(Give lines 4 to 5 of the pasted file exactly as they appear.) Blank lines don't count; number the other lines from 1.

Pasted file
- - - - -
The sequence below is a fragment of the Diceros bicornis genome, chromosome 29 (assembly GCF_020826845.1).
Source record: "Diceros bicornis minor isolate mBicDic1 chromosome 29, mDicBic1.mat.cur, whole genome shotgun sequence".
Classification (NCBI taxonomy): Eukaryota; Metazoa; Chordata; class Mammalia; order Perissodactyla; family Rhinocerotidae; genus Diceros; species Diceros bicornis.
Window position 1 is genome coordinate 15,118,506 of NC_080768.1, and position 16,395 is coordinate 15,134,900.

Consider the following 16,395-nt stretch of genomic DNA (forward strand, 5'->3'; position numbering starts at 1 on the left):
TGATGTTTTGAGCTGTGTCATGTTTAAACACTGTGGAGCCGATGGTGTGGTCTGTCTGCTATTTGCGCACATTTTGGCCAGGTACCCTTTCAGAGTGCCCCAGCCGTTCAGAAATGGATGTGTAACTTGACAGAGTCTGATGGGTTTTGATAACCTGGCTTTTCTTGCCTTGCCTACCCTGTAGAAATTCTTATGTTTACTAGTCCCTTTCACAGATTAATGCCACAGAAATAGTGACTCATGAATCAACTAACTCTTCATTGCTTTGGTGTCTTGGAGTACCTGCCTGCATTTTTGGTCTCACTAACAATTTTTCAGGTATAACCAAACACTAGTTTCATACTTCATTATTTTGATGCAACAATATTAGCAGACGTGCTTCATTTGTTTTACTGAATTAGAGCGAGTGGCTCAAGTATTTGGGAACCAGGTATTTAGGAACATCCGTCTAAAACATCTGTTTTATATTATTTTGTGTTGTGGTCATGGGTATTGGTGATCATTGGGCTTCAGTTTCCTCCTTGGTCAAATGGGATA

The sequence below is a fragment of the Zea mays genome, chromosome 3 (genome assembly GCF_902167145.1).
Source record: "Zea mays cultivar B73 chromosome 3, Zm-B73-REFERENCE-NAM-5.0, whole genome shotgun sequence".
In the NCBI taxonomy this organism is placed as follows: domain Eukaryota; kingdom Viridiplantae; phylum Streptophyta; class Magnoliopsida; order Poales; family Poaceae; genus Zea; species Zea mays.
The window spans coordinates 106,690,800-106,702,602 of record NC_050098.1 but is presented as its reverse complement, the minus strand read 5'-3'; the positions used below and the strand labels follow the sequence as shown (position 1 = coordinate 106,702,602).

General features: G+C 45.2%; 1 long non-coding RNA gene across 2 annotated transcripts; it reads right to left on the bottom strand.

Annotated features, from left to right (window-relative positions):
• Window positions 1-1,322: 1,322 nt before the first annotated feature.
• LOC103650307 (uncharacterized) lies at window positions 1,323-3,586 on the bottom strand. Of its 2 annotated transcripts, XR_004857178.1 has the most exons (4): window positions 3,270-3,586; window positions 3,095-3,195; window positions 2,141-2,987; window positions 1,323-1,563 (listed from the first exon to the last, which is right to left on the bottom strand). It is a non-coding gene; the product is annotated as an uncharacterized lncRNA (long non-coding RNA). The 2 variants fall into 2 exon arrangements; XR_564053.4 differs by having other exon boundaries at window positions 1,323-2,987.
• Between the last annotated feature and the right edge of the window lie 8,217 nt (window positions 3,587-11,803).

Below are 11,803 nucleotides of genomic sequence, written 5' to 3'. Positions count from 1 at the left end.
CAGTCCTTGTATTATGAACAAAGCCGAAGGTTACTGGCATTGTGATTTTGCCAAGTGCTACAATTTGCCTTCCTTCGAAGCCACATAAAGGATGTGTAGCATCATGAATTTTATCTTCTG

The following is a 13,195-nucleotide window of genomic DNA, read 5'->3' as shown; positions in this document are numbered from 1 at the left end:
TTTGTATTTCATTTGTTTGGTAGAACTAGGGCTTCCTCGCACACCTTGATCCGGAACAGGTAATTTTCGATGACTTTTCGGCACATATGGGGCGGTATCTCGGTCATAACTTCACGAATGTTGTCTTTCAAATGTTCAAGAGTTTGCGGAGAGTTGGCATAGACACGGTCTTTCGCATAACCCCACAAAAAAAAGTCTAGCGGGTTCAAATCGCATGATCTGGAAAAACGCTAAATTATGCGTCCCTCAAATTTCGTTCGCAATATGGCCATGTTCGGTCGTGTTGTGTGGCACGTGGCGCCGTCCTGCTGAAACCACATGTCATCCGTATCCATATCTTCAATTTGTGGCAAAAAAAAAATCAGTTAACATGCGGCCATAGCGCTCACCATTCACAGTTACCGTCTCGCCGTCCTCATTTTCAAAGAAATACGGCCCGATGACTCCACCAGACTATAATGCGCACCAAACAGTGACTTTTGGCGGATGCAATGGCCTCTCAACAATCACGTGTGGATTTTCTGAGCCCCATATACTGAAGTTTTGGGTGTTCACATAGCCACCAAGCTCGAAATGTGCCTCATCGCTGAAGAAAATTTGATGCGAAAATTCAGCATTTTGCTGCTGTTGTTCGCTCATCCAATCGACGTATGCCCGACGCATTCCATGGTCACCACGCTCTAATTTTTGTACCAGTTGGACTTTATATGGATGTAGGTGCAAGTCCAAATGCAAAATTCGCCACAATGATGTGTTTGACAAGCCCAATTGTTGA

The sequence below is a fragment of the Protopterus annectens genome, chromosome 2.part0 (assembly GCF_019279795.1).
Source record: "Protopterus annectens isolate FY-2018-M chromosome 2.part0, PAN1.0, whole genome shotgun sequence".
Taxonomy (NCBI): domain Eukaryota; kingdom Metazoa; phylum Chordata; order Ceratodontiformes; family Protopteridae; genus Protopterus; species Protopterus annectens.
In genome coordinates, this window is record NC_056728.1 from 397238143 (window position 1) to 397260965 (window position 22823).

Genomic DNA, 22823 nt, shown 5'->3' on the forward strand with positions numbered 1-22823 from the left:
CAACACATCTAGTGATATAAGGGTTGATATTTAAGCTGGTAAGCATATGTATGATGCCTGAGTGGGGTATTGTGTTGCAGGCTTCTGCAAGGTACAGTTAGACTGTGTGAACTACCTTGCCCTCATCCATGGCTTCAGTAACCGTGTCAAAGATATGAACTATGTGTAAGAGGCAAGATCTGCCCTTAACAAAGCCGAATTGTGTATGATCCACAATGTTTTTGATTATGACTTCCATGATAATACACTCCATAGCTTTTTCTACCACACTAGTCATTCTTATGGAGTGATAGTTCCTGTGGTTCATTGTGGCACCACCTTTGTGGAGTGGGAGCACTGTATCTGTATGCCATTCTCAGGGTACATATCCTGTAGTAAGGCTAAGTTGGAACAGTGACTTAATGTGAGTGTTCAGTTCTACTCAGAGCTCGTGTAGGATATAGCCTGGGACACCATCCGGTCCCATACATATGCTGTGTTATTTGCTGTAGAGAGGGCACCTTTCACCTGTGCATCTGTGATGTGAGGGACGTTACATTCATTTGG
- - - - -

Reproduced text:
Window position 1 is genome coordinate 15,118,506 of NC_080768.1, and position 16,395 is coordinate 15,134,900.

Consider the following 16,395-nt stretch of genomic DNA (forward strand, 5'->3'; position numbering starts at 1 on the left):